PENNEY: Yes. And that was a big part, Barry, and why they did the investment.
The other piece, really quick, is because a lot of the — and this gets in to our entries group which is servicing institutional clients, a lot of the larger independent broker dealers that invest in that is servicing. One of the biggest challenges they’re facing is their largest advisers are starting to graduate off of their platform and go fully independent.
And a little bit of back to the future here, what I did 15 years ago helping to build the private wealth division at Smith Barney for that same reason, the top advisers were looking to leave, we had to build a client segmentation strategy, a dedicated firm within a firm for the elite advisers covering the firm’s top clients, that’s what a private wealth division is. You’re going to start to see these high-end private client or private wealth divisions popping up at the independent broker dealer.
And some of those, I believe, will decide to outsource that to Envestnet and Dynasty because we already have that integrated platform. We — we understand and have the DNA around how to develop a private wealth division. So, I think you’ll see some of that work coming into the market which is great for us because as groups of advisers and billions of assets at a time, coming on our platform, it will be good for those firms to create a division that an adviser can graduate into, as opposed to off of their firm. And it will be great for Envestnet because it’s the 80-20 rule, the top 20 percent of the advisers at the IBDs have the bulk of the assets and create the revenue which then obviously flows back to Envestnet as a technology and asset management partner to those independent broker dealers as well.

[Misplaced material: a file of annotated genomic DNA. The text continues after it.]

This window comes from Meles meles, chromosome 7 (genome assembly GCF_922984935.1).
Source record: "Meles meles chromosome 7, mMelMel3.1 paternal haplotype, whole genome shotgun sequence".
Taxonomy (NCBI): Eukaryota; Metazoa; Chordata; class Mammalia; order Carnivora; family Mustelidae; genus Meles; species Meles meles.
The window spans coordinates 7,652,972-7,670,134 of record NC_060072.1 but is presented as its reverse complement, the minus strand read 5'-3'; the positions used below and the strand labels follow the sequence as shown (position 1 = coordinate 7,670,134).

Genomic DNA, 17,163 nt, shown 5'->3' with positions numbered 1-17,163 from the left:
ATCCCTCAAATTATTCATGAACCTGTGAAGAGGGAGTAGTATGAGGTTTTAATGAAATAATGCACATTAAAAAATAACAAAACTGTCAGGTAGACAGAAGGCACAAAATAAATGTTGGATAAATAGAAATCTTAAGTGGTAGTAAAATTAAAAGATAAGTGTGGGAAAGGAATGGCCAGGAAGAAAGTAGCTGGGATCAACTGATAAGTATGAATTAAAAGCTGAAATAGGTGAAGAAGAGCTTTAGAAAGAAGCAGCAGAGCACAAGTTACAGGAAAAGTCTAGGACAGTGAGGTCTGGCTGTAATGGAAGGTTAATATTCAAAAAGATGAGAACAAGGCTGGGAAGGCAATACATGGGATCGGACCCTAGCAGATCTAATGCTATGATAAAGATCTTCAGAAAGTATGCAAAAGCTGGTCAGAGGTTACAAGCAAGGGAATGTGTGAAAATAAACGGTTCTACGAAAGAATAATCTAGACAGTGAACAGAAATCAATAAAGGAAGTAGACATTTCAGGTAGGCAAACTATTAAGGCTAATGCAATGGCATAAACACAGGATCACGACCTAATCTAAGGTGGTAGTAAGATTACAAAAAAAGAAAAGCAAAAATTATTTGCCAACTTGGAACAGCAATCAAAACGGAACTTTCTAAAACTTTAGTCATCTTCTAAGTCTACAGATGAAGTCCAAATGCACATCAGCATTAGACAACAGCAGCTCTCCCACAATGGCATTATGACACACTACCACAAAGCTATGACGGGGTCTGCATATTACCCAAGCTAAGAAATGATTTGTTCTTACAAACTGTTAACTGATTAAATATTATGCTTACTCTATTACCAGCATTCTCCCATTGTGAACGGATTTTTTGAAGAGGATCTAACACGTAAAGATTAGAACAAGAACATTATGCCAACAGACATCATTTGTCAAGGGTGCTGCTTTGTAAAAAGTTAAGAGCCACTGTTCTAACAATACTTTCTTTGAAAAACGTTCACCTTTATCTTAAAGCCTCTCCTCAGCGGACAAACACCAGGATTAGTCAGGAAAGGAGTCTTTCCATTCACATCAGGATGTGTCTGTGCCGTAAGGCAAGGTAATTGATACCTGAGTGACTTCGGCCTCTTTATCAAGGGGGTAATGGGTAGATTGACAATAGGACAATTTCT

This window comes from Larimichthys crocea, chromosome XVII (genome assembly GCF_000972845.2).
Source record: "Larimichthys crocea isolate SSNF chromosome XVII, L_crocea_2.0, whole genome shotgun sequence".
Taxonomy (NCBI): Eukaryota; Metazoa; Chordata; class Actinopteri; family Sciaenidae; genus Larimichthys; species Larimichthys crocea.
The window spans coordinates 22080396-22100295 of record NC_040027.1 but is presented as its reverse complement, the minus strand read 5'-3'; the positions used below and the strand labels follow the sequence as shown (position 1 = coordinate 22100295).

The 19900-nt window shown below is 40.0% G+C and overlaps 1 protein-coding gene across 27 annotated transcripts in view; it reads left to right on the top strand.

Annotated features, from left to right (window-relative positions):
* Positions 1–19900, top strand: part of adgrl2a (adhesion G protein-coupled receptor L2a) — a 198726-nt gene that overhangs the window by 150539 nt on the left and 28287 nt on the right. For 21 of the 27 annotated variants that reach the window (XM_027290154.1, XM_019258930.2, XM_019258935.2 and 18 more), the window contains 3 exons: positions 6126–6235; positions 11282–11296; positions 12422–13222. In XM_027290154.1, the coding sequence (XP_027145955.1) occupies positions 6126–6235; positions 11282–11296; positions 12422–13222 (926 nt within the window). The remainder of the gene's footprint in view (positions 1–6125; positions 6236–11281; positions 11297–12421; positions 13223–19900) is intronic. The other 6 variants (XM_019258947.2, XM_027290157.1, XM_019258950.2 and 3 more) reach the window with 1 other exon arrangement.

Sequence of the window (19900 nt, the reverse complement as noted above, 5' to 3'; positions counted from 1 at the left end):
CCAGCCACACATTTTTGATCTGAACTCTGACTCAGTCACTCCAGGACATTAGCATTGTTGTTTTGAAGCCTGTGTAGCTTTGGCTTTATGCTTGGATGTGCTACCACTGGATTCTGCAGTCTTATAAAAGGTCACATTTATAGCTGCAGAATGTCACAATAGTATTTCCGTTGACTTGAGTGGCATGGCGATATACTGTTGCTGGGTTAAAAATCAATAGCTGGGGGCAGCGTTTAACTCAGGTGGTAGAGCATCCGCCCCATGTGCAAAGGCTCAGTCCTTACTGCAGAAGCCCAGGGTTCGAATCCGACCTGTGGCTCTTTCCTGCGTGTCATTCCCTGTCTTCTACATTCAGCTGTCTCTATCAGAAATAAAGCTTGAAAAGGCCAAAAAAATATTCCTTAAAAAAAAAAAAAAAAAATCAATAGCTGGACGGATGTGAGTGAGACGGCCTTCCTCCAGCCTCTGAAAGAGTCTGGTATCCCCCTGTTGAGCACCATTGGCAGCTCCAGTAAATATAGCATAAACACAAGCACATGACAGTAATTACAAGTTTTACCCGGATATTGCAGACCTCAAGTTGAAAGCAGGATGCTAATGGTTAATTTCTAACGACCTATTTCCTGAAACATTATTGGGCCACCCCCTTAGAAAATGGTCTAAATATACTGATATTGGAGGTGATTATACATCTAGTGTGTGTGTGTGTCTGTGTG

So, it was really those two reasons why they made the investment. We added Bill Crager to the board, remarkable perspective that he brings from the industry and it’s just been a great partnership.
RITHOLTZ: Terrorful. So, a number of firms have relocated out of the tri-state region towards greener pastures. You moved from New York City to St. Petersburg, Florida. Tell us about the motivation for the move? What — why exit New York?
PENNEY: So, we officially moved to St. Petersburg two years ago but we started the journey on deciding if we’re going to move and looking at various cities about three years ago. So, we spent a full year.
I personally made, Barry, 35 trips to various cities primarily up and down the East Coast because it was — and Mary Ann, my wife, went with me and other senior executive because when you’re asking and we have a very diverse leadership team, by financial service standards. When you’re asking people to make a move out of Manhattan and to dislocate their family, you want to make sure that you have extreme conviction, that it’s the right thing for the business, and the right thing for the team.
So, you can imagine we took that — we took that — took that very serious. And ultimately, for us, were middle office, back office, company. The close you are to the end client, the less margin pressure you have, the advisers are feeling it a little bit but we feel it more in the middle office, obviously, custodians in the back office feel it even more.